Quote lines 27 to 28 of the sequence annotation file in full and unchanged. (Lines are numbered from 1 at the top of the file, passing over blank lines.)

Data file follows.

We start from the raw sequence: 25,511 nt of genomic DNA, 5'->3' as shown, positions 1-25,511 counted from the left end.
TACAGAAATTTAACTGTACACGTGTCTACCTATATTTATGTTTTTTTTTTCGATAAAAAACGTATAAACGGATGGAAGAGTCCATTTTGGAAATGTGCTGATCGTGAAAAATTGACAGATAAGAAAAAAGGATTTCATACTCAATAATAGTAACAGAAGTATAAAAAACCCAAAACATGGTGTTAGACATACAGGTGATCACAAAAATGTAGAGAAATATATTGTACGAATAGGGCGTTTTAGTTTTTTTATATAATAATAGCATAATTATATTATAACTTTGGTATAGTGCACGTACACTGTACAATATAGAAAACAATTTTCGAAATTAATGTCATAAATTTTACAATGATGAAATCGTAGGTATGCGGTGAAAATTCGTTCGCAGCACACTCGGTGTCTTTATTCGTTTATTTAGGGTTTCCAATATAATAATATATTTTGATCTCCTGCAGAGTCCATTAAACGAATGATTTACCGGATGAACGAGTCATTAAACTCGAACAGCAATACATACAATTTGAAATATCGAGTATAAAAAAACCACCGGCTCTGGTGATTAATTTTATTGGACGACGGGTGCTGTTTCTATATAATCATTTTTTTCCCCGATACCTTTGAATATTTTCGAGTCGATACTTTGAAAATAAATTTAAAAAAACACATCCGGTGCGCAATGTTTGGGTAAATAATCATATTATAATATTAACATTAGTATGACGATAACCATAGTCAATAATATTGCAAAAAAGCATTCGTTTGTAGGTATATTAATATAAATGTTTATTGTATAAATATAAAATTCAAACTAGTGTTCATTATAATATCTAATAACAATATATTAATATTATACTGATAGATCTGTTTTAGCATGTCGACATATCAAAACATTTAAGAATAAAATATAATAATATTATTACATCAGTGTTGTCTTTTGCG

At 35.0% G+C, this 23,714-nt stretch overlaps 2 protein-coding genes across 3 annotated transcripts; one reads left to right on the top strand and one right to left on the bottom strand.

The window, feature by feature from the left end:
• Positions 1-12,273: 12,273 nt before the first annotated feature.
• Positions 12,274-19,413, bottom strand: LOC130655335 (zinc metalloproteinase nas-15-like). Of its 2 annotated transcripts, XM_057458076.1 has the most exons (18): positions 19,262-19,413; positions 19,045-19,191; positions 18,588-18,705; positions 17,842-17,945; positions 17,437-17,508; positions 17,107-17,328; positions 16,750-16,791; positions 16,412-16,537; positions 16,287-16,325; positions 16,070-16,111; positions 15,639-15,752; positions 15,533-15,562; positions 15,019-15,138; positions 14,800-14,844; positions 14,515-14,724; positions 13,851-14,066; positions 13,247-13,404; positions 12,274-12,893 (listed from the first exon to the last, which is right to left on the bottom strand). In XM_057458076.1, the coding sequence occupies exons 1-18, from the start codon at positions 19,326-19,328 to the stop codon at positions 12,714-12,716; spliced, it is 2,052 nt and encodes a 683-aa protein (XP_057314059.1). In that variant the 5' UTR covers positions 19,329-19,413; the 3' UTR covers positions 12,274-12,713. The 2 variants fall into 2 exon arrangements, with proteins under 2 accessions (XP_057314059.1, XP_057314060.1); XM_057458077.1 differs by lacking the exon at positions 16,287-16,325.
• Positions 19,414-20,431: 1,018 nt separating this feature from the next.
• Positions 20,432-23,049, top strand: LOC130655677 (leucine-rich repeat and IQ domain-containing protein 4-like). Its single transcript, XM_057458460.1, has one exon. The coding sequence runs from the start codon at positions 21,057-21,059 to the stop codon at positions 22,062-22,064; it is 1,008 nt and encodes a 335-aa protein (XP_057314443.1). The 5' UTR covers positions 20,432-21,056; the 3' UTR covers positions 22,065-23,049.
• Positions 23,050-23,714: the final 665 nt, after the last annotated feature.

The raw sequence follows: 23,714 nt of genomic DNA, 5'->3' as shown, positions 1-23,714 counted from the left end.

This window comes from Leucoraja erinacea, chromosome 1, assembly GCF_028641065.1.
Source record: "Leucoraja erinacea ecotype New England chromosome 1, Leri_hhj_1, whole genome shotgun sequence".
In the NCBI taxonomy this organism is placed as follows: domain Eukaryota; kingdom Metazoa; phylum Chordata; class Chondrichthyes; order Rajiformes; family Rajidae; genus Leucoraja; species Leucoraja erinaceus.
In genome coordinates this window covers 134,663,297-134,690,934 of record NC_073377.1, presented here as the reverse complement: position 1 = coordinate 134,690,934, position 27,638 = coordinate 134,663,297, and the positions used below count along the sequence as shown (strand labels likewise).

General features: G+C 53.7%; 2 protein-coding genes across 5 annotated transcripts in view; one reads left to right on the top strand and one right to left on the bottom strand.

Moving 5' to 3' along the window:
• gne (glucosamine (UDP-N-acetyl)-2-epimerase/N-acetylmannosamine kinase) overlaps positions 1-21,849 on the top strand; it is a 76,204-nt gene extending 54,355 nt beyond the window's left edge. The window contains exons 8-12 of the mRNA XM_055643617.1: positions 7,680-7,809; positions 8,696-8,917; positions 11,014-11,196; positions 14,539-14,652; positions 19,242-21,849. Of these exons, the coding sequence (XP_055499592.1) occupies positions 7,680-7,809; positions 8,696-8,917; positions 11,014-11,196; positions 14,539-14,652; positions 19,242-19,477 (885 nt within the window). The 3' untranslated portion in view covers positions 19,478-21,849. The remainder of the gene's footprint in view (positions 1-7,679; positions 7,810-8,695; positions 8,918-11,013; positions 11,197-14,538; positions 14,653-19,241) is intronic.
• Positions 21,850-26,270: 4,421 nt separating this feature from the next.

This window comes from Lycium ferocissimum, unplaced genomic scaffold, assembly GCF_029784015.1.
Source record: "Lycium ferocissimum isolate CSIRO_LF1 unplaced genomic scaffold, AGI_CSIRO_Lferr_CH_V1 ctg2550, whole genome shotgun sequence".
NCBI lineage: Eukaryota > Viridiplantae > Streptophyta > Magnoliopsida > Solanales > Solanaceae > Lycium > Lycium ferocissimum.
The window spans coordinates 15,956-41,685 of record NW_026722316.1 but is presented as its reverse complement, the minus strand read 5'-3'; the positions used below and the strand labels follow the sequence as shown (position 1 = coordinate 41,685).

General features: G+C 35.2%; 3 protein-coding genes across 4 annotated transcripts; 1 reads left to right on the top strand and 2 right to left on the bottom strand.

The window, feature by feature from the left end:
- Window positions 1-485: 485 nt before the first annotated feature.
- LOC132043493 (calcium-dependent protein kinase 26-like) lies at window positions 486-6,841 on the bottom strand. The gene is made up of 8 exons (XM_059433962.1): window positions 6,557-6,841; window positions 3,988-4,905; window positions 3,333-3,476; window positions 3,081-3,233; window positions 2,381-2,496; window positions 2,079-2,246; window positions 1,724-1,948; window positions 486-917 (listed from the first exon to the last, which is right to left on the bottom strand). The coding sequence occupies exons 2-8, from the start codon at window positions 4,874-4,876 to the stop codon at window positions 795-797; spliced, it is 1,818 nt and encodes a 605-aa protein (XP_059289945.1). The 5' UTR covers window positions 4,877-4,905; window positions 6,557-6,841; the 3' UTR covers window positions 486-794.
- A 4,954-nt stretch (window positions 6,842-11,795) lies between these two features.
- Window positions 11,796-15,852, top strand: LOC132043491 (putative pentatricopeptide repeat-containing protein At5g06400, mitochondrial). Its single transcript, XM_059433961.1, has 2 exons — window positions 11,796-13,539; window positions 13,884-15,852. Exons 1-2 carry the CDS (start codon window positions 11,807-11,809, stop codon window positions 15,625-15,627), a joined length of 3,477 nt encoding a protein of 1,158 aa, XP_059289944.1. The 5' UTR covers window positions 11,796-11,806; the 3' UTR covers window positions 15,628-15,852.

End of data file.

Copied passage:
- A 4,954-nt stretch (window positions 6,842-11,795) lies between these two features.
- Window positions 11,796-15,852, top strand: LOC132043491 (putative pentatricopeptide repeat-containing protein At5g06400, mitochondrial). Its single transcript, XM_059433961.1, has 2 exons — window positions 11,796-13,539; window positions 13,884-15,852. Exons 1-2 carry the CDS (start codon window positions 11,807-11,809, stop codon window positions 15,625-15,627), a joined length of 3,477 nt encoding a protein of 1,158 aa, XP_059289944.1. The 5' UTR covers window positions 11,796-11,806; the 3' UTR covers window positions 15,628-15,852.